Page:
Digitisation in Higher Education

Summary of my keynote talk on 4 November 2021 at the eponymous Norwegian national conference Nasjonal konferanse: Digitalisering i høyere utdanning 2021, hosted at Bergen University and organised with the Norwegian Directorate for Higher Education and Skills. The summary is somewhat disjointed and includes some of the slides.

1. Digitisation in Higher Education (summary)

The first part of the talk is about the potential use of digital technology to improve learning outcome in specific contexts. When I gave the talk I showed a bunch of ephemeral examples that I had used myself, or which seemed otherwise cool, instructive, useful, or exciting in late 2021. These examples won’s stand the test of time, so I won’t repeat them here. A well-known and old example that everybody knows is the language learning application Duolingo.

Benefits include immediate feedback, scalability, transparency of assessment, accessibility, spaced repetition, and individual pacing or tracking of material. Common to the contexts where digital technology seems to be largely beneficial are

  1. learning outcomes can be validly tracked and assessed,
  2. it makes sense to design a clear progression or scaffolding through the curriculum,
  3. relevant feedback can be provided at scale and automated.

More problematic are assistive technologies, often using machine learning or other forms of decision-making processes collectively known as artificial intelligence, that ensure surface conformity of written material. These have clear benefits for authoring but also equally clear negative consequences for assessment. Modern word processors allow the production of professional-looking prose and automate surface markers of quality (layout, grammar, style, phrasing, vocabulary), which traditionally were used as proxies for content in assessment of learning outcomes; online natural language processing services like Google Translate invalidate traditional forms of language proficiency assessment based on written material. In 2021, a beta version of the programming environment GitHub Copilot automatically solves programming exercises from the task description. The same tools that perform plagiarism checks can also plagiarise very well.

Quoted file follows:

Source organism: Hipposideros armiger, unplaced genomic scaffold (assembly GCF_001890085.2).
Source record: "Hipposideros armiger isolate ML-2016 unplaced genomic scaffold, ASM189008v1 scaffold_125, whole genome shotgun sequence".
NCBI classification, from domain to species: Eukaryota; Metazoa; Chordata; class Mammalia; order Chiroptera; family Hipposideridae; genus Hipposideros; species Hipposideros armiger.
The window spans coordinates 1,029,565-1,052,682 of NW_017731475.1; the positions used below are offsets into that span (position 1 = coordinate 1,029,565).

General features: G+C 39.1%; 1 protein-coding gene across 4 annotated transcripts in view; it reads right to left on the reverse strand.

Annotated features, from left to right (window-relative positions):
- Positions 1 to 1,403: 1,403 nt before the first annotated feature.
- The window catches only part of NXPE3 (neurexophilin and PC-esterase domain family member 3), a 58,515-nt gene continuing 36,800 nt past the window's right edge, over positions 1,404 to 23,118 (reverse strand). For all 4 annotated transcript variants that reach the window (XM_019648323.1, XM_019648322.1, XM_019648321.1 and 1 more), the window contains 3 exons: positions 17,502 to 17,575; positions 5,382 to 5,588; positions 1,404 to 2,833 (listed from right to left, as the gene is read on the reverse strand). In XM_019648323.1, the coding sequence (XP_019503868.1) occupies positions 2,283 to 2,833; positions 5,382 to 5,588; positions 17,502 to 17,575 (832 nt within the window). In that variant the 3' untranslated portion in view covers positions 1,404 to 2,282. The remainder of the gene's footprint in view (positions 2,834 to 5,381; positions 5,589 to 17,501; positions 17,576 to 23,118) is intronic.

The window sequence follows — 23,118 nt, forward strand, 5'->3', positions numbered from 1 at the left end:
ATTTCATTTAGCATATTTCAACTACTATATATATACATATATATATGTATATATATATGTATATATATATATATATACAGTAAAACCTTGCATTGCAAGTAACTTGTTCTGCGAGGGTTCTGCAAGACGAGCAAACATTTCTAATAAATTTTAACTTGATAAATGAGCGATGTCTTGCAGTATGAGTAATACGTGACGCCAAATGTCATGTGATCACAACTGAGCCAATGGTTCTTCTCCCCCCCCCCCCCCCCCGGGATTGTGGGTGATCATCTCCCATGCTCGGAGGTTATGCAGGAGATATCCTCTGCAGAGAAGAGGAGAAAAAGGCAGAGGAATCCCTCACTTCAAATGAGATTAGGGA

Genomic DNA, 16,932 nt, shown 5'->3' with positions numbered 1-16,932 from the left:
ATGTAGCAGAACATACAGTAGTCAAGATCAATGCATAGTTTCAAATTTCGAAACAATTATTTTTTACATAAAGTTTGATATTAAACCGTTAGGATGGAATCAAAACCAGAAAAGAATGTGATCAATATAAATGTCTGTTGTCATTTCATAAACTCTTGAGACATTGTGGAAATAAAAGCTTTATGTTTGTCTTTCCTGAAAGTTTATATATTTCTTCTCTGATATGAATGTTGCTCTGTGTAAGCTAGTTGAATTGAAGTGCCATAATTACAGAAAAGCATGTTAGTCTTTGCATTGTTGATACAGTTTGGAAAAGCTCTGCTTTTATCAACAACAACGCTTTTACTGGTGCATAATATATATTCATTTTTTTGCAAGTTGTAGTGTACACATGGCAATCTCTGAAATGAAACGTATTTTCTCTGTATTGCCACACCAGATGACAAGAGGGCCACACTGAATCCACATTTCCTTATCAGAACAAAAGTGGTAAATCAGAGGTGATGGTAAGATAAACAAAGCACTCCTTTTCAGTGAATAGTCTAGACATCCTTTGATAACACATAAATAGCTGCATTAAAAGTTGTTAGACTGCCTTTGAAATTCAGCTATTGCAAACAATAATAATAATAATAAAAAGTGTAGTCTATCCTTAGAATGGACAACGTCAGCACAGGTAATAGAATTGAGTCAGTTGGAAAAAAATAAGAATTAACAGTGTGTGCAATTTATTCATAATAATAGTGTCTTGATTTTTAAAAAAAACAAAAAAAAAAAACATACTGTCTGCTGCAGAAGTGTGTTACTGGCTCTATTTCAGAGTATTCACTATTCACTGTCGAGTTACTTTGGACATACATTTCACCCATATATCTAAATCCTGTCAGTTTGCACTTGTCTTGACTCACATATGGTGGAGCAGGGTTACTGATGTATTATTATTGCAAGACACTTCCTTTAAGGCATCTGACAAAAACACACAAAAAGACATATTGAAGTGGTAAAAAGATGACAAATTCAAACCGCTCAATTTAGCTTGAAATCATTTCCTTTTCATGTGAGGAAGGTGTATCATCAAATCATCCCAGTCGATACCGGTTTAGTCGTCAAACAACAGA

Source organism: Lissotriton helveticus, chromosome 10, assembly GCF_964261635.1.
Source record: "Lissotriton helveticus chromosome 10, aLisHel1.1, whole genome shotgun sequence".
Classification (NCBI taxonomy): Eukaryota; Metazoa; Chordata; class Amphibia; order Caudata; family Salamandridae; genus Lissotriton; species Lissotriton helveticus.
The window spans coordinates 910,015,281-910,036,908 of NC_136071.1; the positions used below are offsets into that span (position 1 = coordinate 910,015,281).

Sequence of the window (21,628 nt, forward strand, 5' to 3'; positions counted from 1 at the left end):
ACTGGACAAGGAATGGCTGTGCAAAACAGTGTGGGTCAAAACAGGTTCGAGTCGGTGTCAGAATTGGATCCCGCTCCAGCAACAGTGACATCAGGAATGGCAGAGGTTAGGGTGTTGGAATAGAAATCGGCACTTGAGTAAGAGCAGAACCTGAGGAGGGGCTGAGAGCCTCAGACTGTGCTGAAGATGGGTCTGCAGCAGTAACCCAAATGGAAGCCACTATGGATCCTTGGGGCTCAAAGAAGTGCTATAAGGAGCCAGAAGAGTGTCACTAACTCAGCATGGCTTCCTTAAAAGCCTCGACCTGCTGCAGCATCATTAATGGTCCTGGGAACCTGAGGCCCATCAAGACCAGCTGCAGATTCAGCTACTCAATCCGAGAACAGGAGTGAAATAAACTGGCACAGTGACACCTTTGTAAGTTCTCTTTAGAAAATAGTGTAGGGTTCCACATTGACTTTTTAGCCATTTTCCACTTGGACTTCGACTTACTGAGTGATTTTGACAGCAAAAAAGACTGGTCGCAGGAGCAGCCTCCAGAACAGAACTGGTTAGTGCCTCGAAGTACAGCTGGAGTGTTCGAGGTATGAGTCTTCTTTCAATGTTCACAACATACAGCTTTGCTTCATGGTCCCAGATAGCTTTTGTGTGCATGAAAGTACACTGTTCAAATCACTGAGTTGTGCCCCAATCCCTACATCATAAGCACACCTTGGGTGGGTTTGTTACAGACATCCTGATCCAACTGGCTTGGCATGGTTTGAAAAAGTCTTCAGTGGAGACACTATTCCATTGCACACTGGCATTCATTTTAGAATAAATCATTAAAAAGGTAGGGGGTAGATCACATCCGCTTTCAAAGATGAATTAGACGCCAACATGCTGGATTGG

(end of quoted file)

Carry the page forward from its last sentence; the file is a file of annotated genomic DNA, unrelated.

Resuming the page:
So there is stuff that becomes somewhat easier by digitisation (transmission of knowledge), and where we have many ideas for what to do, and stuff that becomes much harder (valid assessment), and where we have very little idea about what to do.

A third theme is stuff that does become easier, but maybe oughtn’t. This is found under the umbrella education data mining – predicting student performance, retention, success, satisfaction, achievement, or dropout rate from harvested data such as age, gender, demographics, religion, socio-economic status, parents’ occupation, interaction with application platform, login frequency, discussion board entries, spelling mistakes, dental records, social media posts, photos, and everything else. The promise of this field—and in particular, machine-learned predictions based on polygenetic scores—is enormous; and there is an emerging literature of success stories in the educational literature. I strongly dislike this trend, but that’s just, like, my opinion.

This summaries the first part, with the foci

  1. what works?
  2. what fails?
  3. what should we not primarily evaluate along the works/fails axis?

There are of course a ton of other problems, which I expanded on in the full talk:

  1. digitisation favours certain disciplines and traditions of instruction
  2. it systematically undermines the authority of educators
  3. the intellectual property rights issues are ill understood and seem to have very little attention from educational administrators
  4. routine student surveillance

2. What the Hard Part Is

I’m pretty confident about part 1 (digitisation for education), and return to a confident stance in part 3 (education for digitisation). In contrast, part 2 is characterised by epistemic humility. It’s my best current shot at what makes the whole topic hard do think about.

Over the years I have learned a lot about “How to think about digitisation” from the DemTech project at IT University of Copenhagen, which looks at digitisation of democratic processes, in particular election technology. “How to digitise elections” is a priori an easier problem than “How to digitise higher education”, because the former is much more well-defined. Still, many of the same insights and phenomena apply.

These problems include a (largely unhelpful) eagerness of various stakeholders to digitise for the sake of it. An acerbic term for this is “magical IT gravy”:

[…] politicians who still think that you can just drench a problem domain in “magical IT gravy” and then things become perfect.

Poul Henning Kamp, 2021